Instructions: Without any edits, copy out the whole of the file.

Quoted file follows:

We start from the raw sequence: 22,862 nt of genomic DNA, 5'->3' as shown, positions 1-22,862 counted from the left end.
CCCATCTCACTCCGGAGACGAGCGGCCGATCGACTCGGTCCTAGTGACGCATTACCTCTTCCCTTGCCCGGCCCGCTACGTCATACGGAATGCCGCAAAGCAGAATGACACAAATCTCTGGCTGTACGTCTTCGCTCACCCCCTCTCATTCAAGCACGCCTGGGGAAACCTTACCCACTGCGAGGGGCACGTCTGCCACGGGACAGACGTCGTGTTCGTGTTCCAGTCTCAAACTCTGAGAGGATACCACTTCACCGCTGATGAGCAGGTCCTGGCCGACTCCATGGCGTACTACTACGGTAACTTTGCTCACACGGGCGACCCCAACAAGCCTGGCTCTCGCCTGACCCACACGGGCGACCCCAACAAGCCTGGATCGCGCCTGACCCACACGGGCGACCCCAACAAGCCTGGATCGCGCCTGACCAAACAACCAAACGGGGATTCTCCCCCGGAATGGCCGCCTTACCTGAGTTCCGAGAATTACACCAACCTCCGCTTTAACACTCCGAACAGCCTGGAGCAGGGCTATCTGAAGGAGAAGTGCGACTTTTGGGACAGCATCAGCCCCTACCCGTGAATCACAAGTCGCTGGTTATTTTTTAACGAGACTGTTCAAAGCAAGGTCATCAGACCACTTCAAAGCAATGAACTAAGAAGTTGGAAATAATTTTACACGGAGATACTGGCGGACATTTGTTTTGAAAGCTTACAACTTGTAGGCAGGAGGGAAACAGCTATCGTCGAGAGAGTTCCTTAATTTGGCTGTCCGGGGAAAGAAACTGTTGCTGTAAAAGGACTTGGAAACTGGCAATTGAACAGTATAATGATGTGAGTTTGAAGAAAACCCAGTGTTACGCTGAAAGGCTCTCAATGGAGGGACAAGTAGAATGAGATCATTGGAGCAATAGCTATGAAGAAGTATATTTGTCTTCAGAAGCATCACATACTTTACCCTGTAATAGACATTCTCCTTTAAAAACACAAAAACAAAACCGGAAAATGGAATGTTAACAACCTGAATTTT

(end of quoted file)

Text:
We start from the raw sequence: 22,862 nt of genomic DNA, 5'->3' as shown, positions 1-22,862 counted from the left end.
CCCATCTCACTCCGGAGACGAGCGGCCGATCGACTCGGTCCTAGTGACGCATTACCTCTTCCCTTGCCCGGCCCGCTACGTCATACGGAATGCCGCAAAGCAGAATGACACAAATCTCTGGCTGTACGTCTTCGCTCACCCCCTCTCATTCAAGCACGCCTGGGGAAACCTTACCCACTGCGAGGGGCACGTCTGCCACGGGACAGACGTCGTGTTCGTGTTCCAGTCTCAAACTCTGAGAGGATACCACTTCACCGCTGATGAGCAGGTCCTGGCCGACTCCATGGCGTACTACTACGGTAACTTTGCTCACACGGGCGACCCCAACAAGCCTGGCTCTCGCCTGACCCACACGGGCGACCCCAACAAGCCTGGATCGCGCCTGACCCACACGGGCGACCCCAACAAGCCTGGATCGCGCCTGACCAAACAACCAAACGGGGATTCTCCCCCGGAATGGCCGCCTTACCTGAGTTCCGAGAATTACACCAACCTCCGCTTTAACACTCCGAACAGCCTGGAGCAGGGCTATCTGAAGGAGAAGTGCGACTTTTGGGACAGCATCAGCCCCTACCCGTGAATCACAAGTCGCTGGTTATTTTTTAACGAGACTGTTCAAAGCAAGGTCATCAGACCACTTCAAAGCAATGAACTAAGAAGTTGGAAATAATTTTACACGGAGATACTGGCGGACATTTGTTTTGAAAGCTTACAACTTGTAGGCAGGAGGGAAACAGCTATCGTCGAGAGAGTTCCTTAATTTGGCTGTCCGGGGAAAGAAACTGTTGCTGTAAAAGGACTTGGAAACTGGCAATTGAACAGTATAATGATGTGAGTTTGAAGAAAACCCAGTGTTACGCTGAAAGGCTCTCAATGGAGGGACAAGTAGAATGAGATCATTGGAGCAATAGCTATGAAGAAGTATATTTGTCTTCAGAAGCATCACATACTTTACCCTGTAATAGACATTCTCCTTTAAAAACACAAAAACAAAACCGGAAAATGGAATGTTAACAACCTGAATTTT